Policing a Negotiated World: A Partial Test of Klinger’s Ecological Theory of Policing
Klinger’s (Criminology 35(2): 277–306, 1997) ecological theory of policing addresses the intersection of environment and police organizational structure on police patrol practices. The current study addresses the following question: ‘Is police response to calls for service influenced by the level of serious violent crime or the level of officer staffing?’
This question was addressed using crime, incident, and staffing data supplied by the Philadelphia Police Department. The dependent variable was the number of unfounded events per month, per police district, from 2004 to 2008. The analysis controlled for linear and non-linear trends, average monthly temperature, month length, and spatial effects. Data were analyzed using repeated measures of multilevel modeling.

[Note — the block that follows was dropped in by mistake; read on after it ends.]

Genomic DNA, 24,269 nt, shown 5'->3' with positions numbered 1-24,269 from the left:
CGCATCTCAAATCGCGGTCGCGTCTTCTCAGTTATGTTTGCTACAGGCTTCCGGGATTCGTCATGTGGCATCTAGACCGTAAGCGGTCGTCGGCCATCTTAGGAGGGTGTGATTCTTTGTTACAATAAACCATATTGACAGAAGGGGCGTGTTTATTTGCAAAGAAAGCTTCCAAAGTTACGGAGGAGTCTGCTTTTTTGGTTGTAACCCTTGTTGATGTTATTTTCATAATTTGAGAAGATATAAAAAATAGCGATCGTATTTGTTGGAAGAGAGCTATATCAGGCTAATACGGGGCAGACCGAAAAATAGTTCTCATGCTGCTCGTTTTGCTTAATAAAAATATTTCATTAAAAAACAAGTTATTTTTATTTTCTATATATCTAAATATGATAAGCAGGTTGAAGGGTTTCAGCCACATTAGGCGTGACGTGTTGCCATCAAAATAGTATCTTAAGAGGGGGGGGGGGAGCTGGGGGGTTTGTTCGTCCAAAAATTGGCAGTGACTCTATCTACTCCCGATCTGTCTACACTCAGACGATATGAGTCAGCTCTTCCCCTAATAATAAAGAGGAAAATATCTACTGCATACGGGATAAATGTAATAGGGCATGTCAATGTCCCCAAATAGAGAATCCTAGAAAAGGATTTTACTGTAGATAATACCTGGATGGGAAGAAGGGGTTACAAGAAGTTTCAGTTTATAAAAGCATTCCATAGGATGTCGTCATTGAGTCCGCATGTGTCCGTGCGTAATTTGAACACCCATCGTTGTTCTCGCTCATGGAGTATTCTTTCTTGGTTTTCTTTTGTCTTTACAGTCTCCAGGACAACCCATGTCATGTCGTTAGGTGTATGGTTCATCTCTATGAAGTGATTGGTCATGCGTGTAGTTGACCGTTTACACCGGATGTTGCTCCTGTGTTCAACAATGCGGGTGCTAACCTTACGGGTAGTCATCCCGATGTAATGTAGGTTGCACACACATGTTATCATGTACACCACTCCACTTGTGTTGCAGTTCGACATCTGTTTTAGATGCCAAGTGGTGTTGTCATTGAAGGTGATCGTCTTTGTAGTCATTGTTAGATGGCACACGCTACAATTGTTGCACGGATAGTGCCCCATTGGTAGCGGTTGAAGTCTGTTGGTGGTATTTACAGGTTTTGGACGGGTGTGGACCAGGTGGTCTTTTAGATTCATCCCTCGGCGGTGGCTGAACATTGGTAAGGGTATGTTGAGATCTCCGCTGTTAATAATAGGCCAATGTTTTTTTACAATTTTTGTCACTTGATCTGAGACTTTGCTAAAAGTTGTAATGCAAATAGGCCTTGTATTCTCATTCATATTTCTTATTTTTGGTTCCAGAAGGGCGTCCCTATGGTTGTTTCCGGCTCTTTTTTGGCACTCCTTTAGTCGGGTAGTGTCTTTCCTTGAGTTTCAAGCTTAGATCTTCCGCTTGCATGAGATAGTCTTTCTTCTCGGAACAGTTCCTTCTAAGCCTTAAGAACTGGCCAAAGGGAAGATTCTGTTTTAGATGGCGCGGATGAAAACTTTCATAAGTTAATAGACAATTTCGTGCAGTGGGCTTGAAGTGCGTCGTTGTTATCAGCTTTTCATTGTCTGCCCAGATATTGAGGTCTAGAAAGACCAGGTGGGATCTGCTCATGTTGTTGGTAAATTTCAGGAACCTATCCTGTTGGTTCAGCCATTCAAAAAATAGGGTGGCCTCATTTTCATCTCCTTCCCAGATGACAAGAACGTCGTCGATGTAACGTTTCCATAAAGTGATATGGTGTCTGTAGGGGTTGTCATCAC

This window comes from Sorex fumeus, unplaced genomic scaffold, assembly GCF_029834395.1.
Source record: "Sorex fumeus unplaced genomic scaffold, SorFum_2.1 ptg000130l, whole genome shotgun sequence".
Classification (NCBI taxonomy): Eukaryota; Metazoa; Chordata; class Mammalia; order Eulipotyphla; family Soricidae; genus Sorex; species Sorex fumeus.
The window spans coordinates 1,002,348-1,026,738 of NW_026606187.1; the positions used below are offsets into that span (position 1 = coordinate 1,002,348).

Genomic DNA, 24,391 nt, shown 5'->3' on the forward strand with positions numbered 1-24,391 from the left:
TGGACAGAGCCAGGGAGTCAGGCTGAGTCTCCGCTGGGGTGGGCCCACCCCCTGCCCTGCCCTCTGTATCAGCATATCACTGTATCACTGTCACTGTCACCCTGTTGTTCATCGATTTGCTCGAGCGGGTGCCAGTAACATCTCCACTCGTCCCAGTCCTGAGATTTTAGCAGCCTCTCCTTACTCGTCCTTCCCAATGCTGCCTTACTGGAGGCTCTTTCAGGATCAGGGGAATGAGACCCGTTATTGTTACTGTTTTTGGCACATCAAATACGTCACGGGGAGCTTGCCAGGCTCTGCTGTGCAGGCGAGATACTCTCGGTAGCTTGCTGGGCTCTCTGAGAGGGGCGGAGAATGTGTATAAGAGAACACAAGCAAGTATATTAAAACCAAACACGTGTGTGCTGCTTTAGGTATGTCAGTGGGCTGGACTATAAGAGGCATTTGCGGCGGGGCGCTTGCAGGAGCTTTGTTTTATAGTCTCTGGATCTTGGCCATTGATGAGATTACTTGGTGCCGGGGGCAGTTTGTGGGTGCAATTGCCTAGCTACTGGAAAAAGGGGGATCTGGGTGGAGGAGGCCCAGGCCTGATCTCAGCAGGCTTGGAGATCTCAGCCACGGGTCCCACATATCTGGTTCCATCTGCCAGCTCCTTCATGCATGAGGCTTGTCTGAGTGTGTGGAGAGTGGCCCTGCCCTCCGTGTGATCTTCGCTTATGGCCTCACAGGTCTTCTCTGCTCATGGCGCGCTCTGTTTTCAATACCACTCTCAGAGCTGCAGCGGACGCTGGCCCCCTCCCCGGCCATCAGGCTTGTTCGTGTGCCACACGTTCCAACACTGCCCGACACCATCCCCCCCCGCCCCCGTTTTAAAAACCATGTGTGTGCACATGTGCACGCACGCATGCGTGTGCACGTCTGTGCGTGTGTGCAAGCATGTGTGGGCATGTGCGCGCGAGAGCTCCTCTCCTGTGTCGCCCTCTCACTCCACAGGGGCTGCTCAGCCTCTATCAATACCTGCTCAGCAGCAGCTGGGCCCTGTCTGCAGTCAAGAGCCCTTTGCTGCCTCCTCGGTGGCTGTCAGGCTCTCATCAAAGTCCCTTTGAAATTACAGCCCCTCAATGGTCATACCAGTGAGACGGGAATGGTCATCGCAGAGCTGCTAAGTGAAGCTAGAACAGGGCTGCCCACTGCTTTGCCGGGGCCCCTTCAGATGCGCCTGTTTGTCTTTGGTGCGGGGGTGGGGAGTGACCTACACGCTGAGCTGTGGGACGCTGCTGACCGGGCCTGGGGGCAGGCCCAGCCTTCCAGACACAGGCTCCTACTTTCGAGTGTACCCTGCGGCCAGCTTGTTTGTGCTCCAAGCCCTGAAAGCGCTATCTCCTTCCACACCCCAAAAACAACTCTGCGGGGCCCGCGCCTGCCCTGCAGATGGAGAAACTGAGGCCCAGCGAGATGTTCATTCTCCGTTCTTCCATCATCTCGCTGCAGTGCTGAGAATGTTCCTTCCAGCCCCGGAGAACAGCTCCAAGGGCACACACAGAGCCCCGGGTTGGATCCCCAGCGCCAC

Findings suggested that the quantity of unfounded events was associated with both workload and officer staffing levels. Consistent with theoretical predictions, the higher workload was associated with more unfounded incidents while higher levels of officer staffing were associated with fewer unfounded incidents, net of ongoing trends and spatial effects.
These findings are consistent with the Ecological Theory of Policing and suggest that officers may shed workload in response to higher demands for service or lower levels of officer availability.